4. Find partners to formulate a hypothesis about your technology’s effectiveness
As we delve into the effectiveness of the technology that you are developing, it is important to consider partnering with academic or research institutions to further authenticate the technology and broaden its impact. If this isn't feasible, consider finding another partner to help broaden the study by increasing the data sample.
For example, we first came up with a special version of the Neatsy app that was designed specifically for Harvard Medical School. This was a stripped-down version of the Neatsy application, but it helped researchers at Harvard collect data faster, so they started gathering information about patients and obtaining written consent from them that they were participating in a science experiment.
While negotiating with academic partners, remember that they have their own goals just as you have your own. In some cases, the academic institution’s goal is to get more quality papers published to improve their contribution to science and advance in their careers by improving their h-index, which is calculated based on how many articles they have published and how often these articles get cited. In simpler terms, it is a measure of the quality of an article and an indicator of how famous the author is.
5. Design experiments
Experimental validation helps to mitigate a startup’s risk by confirming the viability of a product before it hits the market. Designing the experiment is the responsibility of both the company and the academic partner. The firm’s engineers are the ones who know how the technology works, and the environment needed for it to flourish. The academic partners know how they can conduct the experiments and what limitations they have on their side.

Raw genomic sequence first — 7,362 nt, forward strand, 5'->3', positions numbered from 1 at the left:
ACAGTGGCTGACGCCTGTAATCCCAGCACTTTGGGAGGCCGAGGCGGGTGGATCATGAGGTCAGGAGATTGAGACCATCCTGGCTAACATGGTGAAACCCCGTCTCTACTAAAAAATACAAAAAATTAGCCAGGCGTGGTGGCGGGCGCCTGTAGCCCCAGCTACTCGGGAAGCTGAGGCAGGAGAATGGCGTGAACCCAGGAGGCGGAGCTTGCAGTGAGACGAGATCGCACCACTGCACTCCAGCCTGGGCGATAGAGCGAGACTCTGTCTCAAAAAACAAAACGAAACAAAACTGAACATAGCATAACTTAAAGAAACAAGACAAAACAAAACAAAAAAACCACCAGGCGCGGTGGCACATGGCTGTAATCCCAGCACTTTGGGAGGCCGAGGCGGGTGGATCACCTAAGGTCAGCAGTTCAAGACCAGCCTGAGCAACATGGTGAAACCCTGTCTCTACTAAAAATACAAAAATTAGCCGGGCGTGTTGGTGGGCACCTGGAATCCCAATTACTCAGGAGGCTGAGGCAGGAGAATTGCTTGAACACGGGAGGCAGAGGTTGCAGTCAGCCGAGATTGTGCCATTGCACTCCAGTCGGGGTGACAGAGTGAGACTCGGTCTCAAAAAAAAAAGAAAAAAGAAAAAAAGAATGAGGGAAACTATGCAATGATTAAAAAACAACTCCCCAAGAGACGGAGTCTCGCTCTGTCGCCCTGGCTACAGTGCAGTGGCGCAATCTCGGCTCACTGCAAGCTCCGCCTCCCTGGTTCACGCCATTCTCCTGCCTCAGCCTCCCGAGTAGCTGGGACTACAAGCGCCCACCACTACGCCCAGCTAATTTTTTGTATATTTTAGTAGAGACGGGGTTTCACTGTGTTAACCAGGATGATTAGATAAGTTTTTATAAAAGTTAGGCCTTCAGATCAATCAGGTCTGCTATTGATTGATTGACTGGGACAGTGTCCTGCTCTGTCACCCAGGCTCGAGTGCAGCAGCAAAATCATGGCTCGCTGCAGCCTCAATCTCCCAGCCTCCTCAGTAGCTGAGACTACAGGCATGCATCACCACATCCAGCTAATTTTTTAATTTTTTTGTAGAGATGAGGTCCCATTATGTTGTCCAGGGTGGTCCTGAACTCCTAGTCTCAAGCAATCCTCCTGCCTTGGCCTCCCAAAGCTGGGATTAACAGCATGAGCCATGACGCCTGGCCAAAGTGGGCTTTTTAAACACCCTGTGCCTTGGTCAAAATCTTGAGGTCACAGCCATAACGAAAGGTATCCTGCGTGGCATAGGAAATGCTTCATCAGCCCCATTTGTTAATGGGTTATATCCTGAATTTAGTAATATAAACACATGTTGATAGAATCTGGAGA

For instance, our whole experiment had to be approved before the project could begin by the IRB, which stands for the Institutional Review Board. This is a special ethical review committee that every medical school has, in order to guarantee that human rights are being respected in the study.
Before starting with a new experiment that will satisfy both teams, clearly outline the experiment’s goals, rules and limitations for the research activity process. This will help you keep in line with the agreements established with partnering institutions. Good communication with the academic partner in the process of conducting experiments/trials is crucial.
Goals may vary. For example, an experiment might be designed to attain a quality level that will make it possible to move the technology into production at the end of the study stage. To balance scientific rigor with the startup world’s need for speed, you must have time-bound and budgetary constraints. Unfortunately, not every idea is possible to implement and it is important to find the point where you need to stop.
6. Validating the results
When validating the results, keep in mind that the data could still be biased. This means that the data received does not represent what is supposed to represent. For example, all age groups should be represented in the dataset, but if there are only young people, the results are not reliable for elderly people. Usually, the ones who conduct the trials care about this aspect, and will verify the data sets accordingly to prevent these biases from coming out.
There is another type of trial, which collects data for technology development and simultaneous validation. However, this approach generally has a problem of overfitting. This happens when the algorithm becomes good on a particular dataset. There are different machine learning techniques to avoid such overfitting and this is fully the responsibility of engineers. The only thing that the ones who conduct the study can do here is to insist on collecting the independent dataset to test the final model.
To provide incentives to participants, and to increase their enrollment rate, provide opportunities to get vouchers, cash or gifts. This is what we did at Harvard. The study details were published on a student-oriented website, providing them the opportunity to get a voucher to buy sneakers if they came and allowed us to take some pictures. The opportunity went viral, and our study gained tremendous insights as a result.
Once you’ve done this, here’s a final reminder that doesn’t hurt to emphasize. Keep in mind the second step, don’t forget to record all data and observations for your analysis to be accurate.